I went home with a researcher, a testudinologist. A Turtle Man, he called himself. I met him at a club, where he resembled the creature he collected obsessively: time-saddened and stationary. I needed a boyfriend, and something about his sloped shoulders and his fingers tapping to-the-beat signaled Commitment To You.

I’d been a free bird, not god-fearing but commitment-fearing, for six years. So I was sort of eyeing the wire cage when I sidled up to him pretending not to see where my hips bumped. I wondered if we could open up, share furniture and learn something about ourselves. I wanted a companion. He jumped at the chance.

So we sat in his flat kissing, post-Uber. I squinted through the kisses, peeking at rows of glowing aquariums beyond his cheek. Stacked like books in a library. The clunks of reptiles and purring filters occupied an enlarged auditory space. That and our lips still working out a symbiosis.

He didn’t know about my collection. Six years of skirling hook-ups led to an odd habit: nabbing a souvenir from each fling and sticking it in my purse. I had a sock, a jar of homemade cucumber preserves, a .30-06 casing, a beetle preserved in glass, a 20-kroner coin from Denmark, 3 lambskin contraceptive wrappers, a turkey feather, and a big toe clipping.

The Turtle Man had showed me around when we first arrived, pointing to each football-shaped dinosaur and telling me its name. The reptiles had protracted their necks and fanned their claws. It’d struck me that the glass tanks contained self-contained reptilian tanks. Armor-sandwiches. Heads like gun muzzles made from old tongues. I’d asked: Why turtles?

“This here is Paddy,” he’d said. “I put my old junk in her tank for decoration: my rock collection, marbles, Legos, Lincoln logs… I feed her mice from that cardboard box. Her bite could take your hand. But look — flip Paddy over,” (he’d done so) “and she’s just a flabby baby!”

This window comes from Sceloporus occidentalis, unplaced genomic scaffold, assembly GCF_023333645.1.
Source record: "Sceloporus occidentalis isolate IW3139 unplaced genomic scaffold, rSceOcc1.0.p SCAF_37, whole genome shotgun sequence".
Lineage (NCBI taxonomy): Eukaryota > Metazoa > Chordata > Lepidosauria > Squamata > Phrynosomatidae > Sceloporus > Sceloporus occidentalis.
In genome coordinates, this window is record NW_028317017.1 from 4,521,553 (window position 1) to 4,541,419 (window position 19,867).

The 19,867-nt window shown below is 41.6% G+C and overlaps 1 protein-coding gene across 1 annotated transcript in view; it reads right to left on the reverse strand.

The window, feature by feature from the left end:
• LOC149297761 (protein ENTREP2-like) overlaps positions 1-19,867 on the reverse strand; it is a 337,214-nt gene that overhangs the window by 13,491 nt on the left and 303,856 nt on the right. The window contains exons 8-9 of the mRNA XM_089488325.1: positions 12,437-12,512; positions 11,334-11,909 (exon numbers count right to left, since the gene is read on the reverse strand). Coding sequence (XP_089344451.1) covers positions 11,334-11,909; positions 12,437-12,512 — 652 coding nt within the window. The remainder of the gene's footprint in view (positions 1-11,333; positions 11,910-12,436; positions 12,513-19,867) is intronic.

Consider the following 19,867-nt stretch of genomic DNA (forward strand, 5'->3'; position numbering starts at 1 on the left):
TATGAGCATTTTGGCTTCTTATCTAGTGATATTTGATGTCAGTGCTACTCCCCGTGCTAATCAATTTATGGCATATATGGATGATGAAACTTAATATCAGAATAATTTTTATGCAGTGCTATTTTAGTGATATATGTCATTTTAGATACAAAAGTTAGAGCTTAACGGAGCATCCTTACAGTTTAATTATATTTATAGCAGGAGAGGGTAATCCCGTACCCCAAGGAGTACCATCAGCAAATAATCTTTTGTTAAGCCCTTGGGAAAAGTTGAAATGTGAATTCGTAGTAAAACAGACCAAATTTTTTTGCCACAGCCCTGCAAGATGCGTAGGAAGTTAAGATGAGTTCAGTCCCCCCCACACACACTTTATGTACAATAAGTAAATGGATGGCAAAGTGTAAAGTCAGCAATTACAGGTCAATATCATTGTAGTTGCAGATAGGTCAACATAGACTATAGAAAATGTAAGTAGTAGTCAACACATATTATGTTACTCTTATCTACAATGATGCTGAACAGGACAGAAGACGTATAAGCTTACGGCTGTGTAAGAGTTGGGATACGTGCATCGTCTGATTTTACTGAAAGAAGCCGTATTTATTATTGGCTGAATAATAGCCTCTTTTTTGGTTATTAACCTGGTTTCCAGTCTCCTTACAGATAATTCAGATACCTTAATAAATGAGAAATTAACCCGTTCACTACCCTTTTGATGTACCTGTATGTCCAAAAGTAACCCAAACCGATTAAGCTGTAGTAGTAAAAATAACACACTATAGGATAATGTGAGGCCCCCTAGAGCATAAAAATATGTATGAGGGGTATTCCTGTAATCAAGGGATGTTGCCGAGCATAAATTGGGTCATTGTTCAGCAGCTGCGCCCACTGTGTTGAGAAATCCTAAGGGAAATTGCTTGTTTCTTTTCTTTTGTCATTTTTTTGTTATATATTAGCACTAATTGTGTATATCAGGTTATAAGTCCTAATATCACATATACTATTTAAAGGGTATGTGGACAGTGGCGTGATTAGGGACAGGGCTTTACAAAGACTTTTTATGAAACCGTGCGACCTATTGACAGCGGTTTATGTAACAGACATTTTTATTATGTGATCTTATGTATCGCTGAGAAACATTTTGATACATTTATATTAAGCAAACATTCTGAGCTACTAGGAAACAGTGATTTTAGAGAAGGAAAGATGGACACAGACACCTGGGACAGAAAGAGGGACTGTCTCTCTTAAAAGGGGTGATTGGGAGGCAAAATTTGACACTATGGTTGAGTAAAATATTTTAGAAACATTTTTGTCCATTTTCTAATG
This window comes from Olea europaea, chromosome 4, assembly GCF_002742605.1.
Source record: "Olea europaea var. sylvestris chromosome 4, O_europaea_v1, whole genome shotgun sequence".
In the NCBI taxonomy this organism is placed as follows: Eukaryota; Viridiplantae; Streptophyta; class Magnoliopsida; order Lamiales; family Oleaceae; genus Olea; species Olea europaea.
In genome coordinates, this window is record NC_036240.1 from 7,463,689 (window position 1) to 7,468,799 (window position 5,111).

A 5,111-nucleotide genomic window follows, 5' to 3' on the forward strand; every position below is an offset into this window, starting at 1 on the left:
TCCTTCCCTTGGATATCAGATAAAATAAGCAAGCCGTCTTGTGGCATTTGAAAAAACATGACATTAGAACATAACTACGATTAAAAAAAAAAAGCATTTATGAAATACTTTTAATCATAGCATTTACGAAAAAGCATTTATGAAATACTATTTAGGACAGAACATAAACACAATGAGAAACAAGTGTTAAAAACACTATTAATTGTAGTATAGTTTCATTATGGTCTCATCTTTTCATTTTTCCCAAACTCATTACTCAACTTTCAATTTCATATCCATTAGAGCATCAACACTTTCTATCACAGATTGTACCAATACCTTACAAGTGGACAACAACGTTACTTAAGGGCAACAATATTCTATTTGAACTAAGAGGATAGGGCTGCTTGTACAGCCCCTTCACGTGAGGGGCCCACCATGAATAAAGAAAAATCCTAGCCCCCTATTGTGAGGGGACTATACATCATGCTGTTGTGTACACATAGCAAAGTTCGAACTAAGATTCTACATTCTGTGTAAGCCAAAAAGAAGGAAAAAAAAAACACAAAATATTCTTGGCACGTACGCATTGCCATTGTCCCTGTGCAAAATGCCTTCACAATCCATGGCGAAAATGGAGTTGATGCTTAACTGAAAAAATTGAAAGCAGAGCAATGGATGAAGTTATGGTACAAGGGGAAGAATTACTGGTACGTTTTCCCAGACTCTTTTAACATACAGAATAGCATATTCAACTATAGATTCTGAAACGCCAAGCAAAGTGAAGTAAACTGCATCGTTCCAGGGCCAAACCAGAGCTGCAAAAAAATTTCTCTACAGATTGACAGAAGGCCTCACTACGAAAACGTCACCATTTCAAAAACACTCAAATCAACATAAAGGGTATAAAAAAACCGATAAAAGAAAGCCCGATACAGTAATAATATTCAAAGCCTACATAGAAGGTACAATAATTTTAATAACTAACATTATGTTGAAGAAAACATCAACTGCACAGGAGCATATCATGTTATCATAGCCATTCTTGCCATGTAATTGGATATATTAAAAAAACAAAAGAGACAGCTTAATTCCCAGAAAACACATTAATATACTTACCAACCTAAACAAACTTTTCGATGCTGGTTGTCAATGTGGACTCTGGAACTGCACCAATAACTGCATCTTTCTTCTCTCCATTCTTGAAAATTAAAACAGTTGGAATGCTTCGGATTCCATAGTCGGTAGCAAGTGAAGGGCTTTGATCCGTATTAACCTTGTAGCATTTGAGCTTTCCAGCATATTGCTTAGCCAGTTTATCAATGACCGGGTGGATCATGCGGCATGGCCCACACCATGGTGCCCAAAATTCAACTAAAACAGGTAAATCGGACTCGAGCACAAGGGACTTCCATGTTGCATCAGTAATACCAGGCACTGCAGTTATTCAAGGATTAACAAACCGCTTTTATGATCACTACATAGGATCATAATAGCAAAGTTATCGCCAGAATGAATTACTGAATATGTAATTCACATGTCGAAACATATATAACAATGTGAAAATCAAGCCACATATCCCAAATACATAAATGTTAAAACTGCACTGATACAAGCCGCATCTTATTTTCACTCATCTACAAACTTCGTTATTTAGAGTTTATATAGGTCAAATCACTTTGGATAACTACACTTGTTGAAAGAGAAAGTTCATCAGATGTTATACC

The dismayed monstrosity did have rather pretty fudge-colored eyes. It had occurred to me that the Turtle Man was both wide and thin, whoopee cushion shaped. If I became his girlfriend, I’d eventually have to watch ‘Paddy’ eat a live mouse.

“Why turtles?” he’d continued. “Well, turtles live as long as us. I don’t want something that’ll die in a few months, I want something that’ll stick around — god, gee, is that a spider? Let me get him.”

As he had swatted the arachnid, I’d told him I wanted a pet. He’d grinned and pointed to the soil in Paddy’s enclosure, which was calving chunks of loam into the water. I saw eggs, half-buried. He’d placed his forearms above my hips. He wanted to give me a baby snapper.

So I was making out with the Turtle Man with my eyes open wondering if an ectothermic egg gift was a sort of proposal. He wouldn’t care for any other animal. Mice were offerings. Spiders were whack-a-moles. It seemed prejudiced. Noah’s ark filled only with turtles.

And I happened to see a feeder mouse push itself through the cardboard box’s breathing hole above Paddy’s aquarium. I kept kissing the Turtle Man but strained with one eye over his earlobe. There was something at stake. The pinkfooted rodent plopped to the floor where the carpet touched the trim.

I pulled away and asked for a glass of water. He said “absolutely’ and jogged away like we were in the intro credits of a movie. I crept to the sacrificial mouse, let it whisker my hand, and neatly lifted it into my purse. I had my companion. It might only live a few years, I knew, but it would save me from a lifelong sentence — so that was plenty long enough.

James Cato writes in the great outdoors, usually covered in ants. He is from Philadelphia. Look for more of his work in the Eunoia Review, Coffin Bell Journal, Brilliant Flash Fiction, and Alluvian.

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